Fitch Ratings has downgraded Malaysia-based Petroliam Nasional Berhad (PETRONAS)’s Long-Term Foreign- and Local-Currency Issuer Default Ratings (IDRs) to ‘BBB+’ from ‘A-‘. The Outlook is Stable. The rating action follows the downgrade of Malaysia’s IDR to ‘BBB+’ from ‘A-‘ on 4 December 2020, with the Outlook at Stable.
Fitch has also affirmed PETRONAS’ Short-Term Foreign-Currency IDR at ‘F1’. At the same time, the rating agency downgraded the ratings on its foreign-currency senior unsecured debt and debt issued by PETRONAS Capital Limited and guaranteed by PETRONAS to ‘BBB+’ from ‘A-‘.
PETRONAS’s IDRs continue to be capped by Malaysia’s IDRs, as per Fitch’s Government-Related Entities Rating Criteria. PETRONAS’s Standalone Credit Profile (SCP), assessed by Fitch at ‘aa-‘, is stronger than that of its owner, reflecting the company’s very strong financial profile, large scale and integrated oil and gas operations.
PETRONAS accounted for more than 15% of the Malaysian government’s revenue over the last five years. Fitch will equalise its ratings with those of the sovereign even if its SCP falls below the sovereign rating so long as the company sustainably generates more than 10% of government revenue, in line with the criteria for rating government-related entities (GREs).
Fitch notes the oil gas giants SCP remains comfortable as it expects the company to maintain its strong financial profile despite the economic downturn and disruptions following the COVID-19 pandemic. Its estimated the company’s upstream volumes to fall by about 4% during 2020 due to weaker demand. LNG, downstream petroleum and petrochemical sales volumes to fall by 2%-3% in 2020. Gradual recovery is expected to support revival in demand for gas and petroleum products with volumes returning to pre-pandemic levels over the next 12-18 months, although downside risks remain.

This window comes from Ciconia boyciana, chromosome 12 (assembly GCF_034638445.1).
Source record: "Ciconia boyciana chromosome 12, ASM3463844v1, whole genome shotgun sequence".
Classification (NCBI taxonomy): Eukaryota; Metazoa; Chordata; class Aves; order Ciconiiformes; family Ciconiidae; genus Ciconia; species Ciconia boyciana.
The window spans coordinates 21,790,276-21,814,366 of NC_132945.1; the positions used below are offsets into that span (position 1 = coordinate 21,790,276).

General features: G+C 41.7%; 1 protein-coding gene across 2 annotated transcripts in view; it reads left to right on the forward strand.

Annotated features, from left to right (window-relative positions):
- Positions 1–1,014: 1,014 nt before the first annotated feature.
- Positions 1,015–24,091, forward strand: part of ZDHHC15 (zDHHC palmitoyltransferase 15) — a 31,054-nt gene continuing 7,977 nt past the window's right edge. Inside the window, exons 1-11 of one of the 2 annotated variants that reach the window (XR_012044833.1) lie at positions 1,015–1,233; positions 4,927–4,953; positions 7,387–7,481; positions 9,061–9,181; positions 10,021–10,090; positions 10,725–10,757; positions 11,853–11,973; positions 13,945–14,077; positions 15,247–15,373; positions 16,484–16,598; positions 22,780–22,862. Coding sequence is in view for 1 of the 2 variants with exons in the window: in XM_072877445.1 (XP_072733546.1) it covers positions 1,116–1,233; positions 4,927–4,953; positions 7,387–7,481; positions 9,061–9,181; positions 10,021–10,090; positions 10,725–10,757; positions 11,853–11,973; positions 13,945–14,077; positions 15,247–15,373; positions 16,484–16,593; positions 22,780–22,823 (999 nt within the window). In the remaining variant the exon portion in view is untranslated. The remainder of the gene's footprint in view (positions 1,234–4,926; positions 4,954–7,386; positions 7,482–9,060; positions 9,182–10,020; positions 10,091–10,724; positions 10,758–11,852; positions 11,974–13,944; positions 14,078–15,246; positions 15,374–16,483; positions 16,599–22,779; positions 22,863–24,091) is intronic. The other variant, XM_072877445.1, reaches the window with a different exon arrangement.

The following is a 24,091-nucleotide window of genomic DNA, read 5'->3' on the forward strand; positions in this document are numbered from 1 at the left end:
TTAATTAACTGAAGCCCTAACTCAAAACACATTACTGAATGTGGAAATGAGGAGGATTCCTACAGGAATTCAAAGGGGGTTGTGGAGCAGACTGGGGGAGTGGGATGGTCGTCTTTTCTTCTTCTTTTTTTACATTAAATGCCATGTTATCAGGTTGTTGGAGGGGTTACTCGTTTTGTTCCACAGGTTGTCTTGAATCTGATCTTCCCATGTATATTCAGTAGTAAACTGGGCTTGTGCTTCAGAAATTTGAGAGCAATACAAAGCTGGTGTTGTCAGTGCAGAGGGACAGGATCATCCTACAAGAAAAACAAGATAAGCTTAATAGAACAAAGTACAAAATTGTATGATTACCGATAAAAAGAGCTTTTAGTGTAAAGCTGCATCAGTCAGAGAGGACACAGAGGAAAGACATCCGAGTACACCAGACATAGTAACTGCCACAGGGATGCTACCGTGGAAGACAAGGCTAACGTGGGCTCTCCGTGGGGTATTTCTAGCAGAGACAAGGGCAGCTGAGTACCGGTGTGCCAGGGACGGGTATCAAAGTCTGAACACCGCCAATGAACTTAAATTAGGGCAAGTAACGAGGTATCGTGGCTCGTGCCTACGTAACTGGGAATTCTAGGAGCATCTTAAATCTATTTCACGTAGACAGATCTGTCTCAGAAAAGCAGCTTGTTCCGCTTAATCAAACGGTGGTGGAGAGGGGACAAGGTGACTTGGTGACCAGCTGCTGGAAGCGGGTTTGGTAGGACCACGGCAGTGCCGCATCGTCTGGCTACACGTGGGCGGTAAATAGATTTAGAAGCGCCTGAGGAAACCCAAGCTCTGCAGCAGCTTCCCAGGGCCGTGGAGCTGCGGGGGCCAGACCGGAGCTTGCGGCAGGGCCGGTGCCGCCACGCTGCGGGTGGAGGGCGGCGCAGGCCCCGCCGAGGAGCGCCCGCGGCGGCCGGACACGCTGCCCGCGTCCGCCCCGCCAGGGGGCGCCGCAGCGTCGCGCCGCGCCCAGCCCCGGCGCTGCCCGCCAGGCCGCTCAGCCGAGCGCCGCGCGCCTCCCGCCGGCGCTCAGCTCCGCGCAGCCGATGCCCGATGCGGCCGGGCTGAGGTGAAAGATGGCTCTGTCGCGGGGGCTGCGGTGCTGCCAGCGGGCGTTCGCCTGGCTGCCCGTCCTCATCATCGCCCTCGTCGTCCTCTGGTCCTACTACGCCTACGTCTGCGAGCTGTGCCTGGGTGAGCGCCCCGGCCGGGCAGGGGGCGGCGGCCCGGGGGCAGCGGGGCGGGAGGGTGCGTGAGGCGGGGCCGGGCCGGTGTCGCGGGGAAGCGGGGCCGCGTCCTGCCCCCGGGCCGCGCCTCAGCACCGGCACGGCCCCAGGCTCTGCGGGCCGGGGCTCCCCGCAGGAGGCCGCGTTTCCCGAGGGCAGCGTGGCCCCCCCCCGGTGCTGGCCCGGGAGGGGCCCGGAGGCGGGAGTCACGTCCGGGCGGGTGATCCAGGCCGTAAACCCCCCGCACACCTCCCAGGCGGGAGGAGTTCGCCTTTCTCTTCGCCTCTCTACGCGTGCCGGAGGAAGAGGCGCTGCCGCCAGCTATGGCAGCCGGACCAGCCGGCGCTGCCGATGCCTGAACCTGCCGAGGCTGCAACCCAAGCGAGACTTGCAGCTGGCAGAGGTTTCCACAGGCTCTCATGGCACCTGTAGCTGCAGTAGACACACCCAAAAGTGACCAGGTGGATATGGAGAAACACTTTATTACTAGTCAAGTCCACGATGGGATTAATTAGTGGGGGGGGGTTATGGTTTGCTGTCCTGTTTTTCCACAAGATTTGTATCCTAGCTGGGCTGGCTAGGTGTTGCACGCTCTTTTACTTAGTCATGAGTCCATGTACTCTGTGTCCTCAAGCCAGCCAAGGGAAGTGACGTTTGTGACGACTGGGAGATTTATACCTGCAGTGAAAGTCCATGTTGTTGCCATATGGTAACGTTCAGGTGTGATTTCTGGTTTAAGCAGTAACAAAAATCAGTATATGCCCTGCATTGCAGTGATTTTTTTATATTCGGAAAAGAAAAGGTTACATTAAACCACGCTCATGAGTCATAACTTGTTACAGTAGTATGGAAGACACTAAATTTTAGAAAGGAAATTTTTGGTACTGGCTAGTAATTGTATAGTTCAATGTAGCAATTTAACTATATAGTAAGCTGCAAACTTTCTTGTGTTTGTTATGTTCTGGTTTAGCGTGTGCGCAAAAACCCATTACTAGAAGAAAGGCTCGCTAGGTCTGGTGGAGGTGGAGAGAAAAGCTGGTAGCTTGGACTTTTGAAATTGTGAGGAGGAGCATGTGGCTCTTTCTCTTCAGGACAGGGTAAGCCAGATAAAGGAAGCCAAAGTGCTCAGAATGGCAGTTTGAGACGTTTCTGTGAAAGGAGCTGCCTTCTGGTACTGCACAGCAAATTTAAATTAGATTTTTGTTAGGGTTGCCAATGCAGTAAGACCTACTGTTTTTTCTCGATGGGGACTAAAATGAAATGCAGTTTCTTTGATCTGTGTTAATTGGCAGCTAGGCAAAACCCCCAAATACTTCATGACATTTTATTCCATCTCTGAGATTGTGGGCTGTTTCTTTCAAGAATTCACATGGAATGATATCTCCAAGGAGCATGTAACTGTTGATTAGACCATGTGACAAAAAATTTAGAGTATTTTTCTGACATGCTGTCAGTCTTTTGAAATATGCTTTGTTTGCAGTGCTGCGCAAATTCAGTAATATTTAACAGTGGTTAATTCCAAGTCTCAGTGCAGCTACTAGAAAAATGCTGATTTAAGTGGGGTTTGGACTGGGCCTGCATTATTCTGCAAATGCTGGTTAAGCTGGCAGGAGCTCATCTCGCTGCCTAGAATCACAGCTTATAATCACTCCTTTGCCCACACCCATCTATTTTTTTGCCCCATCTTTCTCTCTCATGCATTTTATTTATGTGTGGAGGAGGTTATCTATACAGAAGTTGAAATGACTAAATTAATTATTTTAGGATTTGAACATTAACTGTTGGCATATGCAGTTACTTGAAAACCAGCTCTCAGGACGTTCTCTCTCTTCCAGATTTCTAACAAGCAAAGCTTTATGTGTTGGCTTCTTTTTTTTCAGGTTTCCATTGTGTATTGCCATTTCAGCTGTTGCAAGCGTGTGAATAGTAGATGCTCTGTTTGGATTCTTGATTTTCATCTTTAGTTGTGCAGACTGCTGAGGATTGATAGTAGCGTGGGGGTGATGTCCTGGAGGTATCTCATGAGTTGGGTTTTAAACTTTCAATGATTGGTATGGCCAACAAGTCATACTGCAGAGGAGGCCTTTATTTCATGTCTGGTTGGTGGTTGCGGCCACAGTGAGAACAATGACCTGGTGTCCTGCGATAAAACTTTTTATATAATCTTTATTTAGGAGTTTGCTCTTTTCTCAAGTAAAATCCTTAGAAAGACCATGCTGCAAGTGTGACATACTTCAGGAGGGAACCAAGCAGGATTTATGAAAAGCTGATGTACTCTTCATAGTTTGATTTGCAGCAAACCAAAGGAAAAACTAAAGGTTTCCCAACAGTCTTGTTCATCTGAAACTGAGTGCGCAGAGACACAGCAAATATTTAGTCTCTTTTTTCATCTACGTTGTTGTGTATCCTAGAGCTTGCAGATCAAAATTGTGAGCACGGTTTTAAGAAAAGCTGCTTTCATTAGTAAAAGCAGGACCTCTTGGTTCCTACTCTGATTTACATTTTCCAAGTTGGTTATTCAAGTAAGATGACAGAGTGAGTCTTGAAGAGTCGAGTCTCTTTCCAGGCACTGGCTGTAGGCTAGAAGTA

Fitch sees PETRONAS’s status, ownership and control and support record by the sovereign as ‘Strong’. The government’s 100% ownership gives it significant influence over national company, although it is less involved directly in the operations, financing, and investments, driving the ‘Strong’ assessment.
On socio-political implications of a default is seen as ‘Very Strong’, as it would severely disrupt Malaysia’s energy security. A default would jeopardise its ability to undertake upstream oil and gas production, refining, retail distribution of fuel, and gas supply to the power and other industries. The financial implications of a default are ‘Very Strong’ because investors see PETRONAS bonds as a proxy for sovereign bonds as the company accounts for a large share of government revenue.
Fitch notes that PETRONAS’s strong business profile reflects its position as one of the world’s leading fully integrated oil and gas producers with diverse operations across fuels, regions, and business lines, both upstream and downstream. The company has crude oil and gas producing assets in the Asia-Pacific, Central Asia, Middle East, Africa and Canada, making it a leading global LNG supplier.
Proved reserves of 5.85 billion barrels of oil equivalent (boe) translate into adequate proved reserve life of over 9 years based on 2019 production (1.75 million boe per day (boe/d)). It has been in a net cash position since 2006, and has the lowest through-the-cycle leverage and highest interest-coverage ratio among ‘AA-‘ rated peers. We expect PETRONAS to maintain its strong financial profile with a sustained, but narrowing, net cash position.
Due to COVID-19 Impact, EBITDA is expected to fall by about 40% in 2020 from MYR87.4 billion in 2019, hit by weaker demand, low oil and gas prices and weak product spreads. Consequently, its free cash flow (FCF) deficit after capex and dividends will expand in 2020, though a plan to cut 2020 capex should cushion the impact. Reported EBITDA fell by almost 40% yoy to MYR43.4 billion during 9M20 with domestic gas sales declining by 14% to 2,488 million standard cubic feet per day (mmscfd) while upstream volumes fell by 3% to 1.62 million boe/d.
Upstream to dominate capex with MYR45 billion-50 billion a year to be invested driven mainly by upstream investments, which are critical to arrest falling production at domestic oil and gas fields and drive growth overseas. PETRONAS plans to increase investments in new energy projects, primarily renewables, to reduce its carbon footprint, but these will remain relatively small over the next two years.
PETRONAS’s is expected to reduce dividend payment in 2021, following weaker earnings on the disruptions from the coronavirus in the current year. The government has allowed PETRONAS to cut dividends to maintain its financial profile in previous downturns. However, Fitch estimates dividends will rise to around MYR24 billion-26 billion over 2022-2023, subject to crude oil prices, investments and the impact on its financial profile.